@Karl, @ninjagecko, good points -- I decided to add a null_item parameter rather than hard-code it though. –  senderle Jun 23 '11 at 14:33

The usual way to do this for a list a is

from itertools import izip_longest
for token, lookahead in izip_longest(a, a[1:]):
    pass

For the last token, you will get None as look-ahead token.

If you want to avoid the copy of the list introduced by a[1:], you can use islice(a, 1, None) instead. For a slight modification working for arbitrary iterables, see the answer by gnibbler. For a simple, easy to grasp generator function also working for arbitrary iterables, see the answer by senderle.

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2  
The OP asks about doing this on an iterator, but this assumes a list. –  Nick Johnson Jun 23 '11 at 1:08
    
I also would be wary of using this unless SEQUENCE_END = object() and izip_longest(..., fillvalue=SEQUENCE_END), since the sequence itself may contain None (the default fillvalue). –  ninjagecko Jun 23 '11 at 4:04
1  
@Nick one could modify this to work on not-just-lists by using itertools.tee –  ninjagecko Jun 23 '11 at 4:07
    
@ninjagecko Indeed one could - I'm pointing out that your answer as it stands doesn't address the question as the OP asked it. –  Nick Johnson Jun 24 '11 at 0:48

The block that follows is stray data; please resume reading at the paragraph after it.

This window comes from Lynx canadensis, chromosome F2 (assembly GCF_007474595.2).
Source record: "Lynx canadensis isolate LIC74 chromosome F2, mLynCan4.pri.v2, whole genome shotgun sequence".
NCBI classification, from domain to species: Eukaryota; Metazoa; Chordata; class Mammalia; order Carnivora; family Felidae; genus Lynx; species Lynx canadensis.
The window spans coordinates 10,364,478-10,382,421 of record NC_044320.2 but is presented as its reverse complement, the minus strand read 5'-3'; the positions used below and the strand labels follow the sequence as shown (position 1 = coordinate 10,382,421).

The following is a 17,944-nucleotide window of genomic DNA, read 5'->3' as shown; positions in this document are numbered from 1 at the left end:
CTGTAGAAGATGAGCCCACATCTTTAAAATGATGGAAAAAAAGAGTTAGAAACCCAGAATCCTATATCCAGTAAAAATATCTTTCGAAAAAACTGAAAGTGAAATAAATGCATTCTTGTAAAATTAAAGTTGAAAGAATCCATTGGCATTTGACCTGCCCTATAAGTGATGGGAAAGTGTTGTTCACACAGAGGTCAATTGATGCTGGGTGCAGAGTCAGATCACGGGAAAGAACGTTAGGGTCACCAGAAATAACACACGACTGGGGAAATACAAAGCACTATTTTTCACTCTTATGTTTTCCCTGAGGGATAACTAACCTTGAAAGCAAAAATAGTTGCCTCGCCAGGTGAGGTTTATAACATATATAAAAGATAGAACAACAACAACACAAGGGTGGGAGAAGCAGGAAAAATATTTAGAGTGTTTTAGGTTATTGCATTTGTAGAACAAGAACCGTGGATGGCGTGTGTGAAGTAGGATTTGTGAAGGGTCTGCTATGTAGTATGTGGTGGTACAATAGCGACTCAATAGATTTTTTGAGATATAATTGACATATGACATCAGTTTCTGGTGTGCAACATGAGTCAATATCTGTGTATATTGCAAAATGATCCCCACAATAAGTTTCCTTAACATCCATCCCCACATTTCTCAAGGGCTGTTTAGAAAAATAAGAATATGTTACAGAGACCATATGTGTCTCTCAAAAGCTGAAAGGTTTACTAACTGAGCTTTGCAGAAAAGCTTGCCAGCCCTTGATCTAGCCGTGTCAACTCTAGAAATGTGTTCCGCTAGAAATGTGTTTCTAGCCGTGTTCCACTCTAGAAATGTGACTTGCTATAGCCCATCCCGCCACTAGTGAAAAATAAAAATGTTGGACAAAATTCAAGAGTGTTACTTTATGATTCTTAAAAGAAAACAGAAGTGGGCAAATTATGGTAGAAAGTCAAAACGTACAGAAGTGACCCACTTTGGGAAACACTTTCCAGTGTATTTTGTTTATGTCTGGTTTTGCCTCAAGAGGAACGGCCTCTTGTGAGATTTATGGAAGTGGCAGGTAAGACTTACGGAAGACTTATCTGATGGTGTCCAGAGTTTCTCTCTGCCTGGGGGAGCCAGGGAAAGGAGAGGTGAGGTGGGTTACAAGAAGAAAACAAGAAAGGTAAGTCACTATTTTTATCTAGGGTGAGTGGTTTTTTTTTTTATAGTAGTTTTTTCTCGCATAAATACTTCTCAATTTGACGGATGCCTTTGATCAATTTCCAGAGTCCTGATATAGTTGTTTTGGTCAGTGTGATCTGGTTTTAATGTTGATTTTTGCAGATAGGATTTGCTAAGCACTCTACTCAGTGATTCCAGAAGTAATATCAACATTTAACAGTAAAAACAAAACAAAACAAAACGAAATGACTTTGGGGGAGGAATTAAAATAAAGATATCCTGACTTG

You might find the answer to your question here: Using lookahead with generators.

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I consider all these answers incorrect, because they will cause unforeseen bugs if your list contains None. Here is my take:

SEQUENCE_END = object()

def lookahead(iterable):
    iter = iter(iterable)
    current = next(iter)
    for ahead in iter:
        yield current,ahead
        current = ahead
    yield current,SEQUENCE_END

Example:

>>> for x,ahead in lookahead(range(3)):
>>>     print(x,ahead)
0, 1
1, 2
2, <object SEQUENCE_END>

Example of how this answer is better:

def containsDoubleElements(seq):
    """
        Returns whether seq contains double elements, e.g. [1,2,2,3]
    """
    return any(val==nextVal for val,nextVal in lookahead(seq))

>>> containsDoubleElements([None])
False  # correct!

def containsDoubleElements_BAD(seq):
    """
        Returns whether seq contains double elements, e.g. [1,2,2,3]
    """
    return any(val==nextVal for val,nextVal in lookahead_OTHERANSWERS(seq))

>>> containsDoubleElements([None])
True  # incorrect!
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This answer is clearly wrong because the example given in the question is padded with None. I can see your point but you are answering the wrong question –  gnibbler Jun 23 '11 at 6:29